Democrats sweep ballot in mock election


Photo by Ariana Alcantar

Senior Lupe Arriola signs up to pick her candidates of choice in commons during lunch hours.

By Isabela Casimiro , Perspectives Editor

If the November elections were held today, Democratic candidates would win all positions, the results of the mock election of Sept. 18 revealed.

“Seems like every Democratic candidate did win,” government teacher John Chisholm said. “Some significantly won. I know JB Pritzker had like 61 percent of the voters. Some others like Peter Roskam and Sean Casten were close. But all the Democrats did win.”

The League of Women Voters, who are a nonprofit organization in DuPage County, helped organize the mock election in commons during lunch hours.

“They (The League of Women Voters) will put on candidate forums for a panel discussion and they do the mock elections,” Chisholm said. “They were out this past week in the football game trying to urge people to vote. So they do a lot in DuPage County trying to promote civic engagement.”

The purpose behind the mock election was for students to see what it feels like to be a voter.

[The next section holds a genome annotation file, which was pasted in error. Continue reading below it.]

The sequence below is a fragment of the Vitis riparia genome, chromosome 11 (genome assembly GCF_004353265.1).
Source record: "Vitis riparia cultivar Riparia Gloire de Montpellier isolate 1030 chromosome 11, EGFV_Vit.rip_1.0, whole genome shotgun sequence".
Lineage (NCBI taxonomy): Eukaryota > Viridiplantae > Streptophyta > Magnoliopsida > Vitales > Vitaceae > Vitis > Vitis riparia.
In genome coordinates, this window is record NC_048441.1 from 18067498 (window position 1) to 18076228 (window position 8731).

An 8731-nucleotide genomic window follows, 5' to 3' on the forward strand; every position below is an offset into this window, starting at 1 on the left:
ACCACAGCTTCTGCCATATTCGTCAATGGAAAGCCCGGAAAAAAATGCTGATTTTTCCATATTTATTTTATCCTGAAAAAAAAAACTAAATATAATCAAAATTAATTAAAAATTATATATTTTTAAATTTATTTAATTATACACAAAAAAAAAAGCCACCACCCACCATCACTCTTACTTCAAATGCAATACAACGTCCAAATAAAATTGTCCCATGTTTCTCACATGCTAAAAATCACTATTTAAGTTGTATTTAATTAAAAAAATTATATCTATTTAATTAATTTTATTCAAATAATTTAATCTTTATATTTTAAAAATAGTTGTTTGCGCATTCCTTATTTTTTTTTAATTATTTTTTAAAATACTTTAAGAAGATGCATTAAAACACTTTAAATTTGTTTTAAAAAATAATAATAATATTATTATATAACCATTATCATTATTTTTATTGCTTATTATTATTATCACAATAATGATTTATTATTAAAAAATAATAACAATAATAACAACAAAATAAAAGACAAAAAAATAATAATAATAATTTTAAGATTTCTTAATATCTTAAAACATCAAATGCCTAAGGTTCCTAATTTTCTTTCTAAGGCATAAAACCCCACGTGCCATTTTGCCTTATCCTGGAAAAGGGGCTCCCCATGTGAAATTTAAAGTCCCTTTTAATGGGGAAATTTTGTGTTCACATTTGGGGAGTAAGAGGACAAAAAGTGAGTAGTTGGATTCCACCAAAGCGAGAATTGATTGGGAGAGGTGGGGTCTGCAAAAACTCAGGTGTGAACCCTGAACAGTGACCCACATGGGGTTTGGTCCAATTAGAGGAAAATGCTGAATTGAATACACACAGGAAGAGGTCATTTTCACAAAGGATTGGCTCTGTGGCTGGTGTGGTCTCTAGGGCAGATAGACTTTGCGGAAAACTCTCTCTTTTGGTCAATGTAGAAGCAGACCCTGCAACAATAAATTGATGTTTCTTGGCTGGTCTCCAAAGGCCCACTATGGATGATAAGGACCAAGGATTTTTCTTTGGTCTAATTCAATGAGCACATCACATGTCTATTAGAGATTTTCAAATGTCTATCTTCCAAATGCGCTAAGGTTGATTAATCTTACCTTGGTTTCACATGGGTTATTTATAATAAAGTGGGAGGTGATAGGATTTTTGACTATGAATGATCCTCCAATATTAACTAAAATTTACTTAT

“We’re trying to get them comfortable with it and go through the process of it. Ideally, when they are of age to vote, if they can vote in this election, at least they’ll know how it works and actually go out to vote,” Chisholm said. “That’s the goal, to get them used to it.”

The winners were: JB Pritzker, governor, by 61 percent; Kwame Raoul, attorney general, by 53 percent; Jesse White, secretary of state, by 84 percent; Susana Mendoza, comptroller, by 70 percent; Michael Frerichs, treasurer, by 61 percent; and Sean Casten, Congress, by 58 percent.

Chisholm believes that name recognition played a big role in the election.

“I think it was really interesting to see how our student body voted. What I saw interesting was that the Republican candidate who was closest to winning would have been Peter Roskam and I wonder if that election was closer than all the other mock elections with the different positions because people recognize his name,” Chisholm said. “Perhaps they’re less likely to vote for the Democrat because they recognize the Republican’s name. If people know who you are, they are more likely to vote for you.”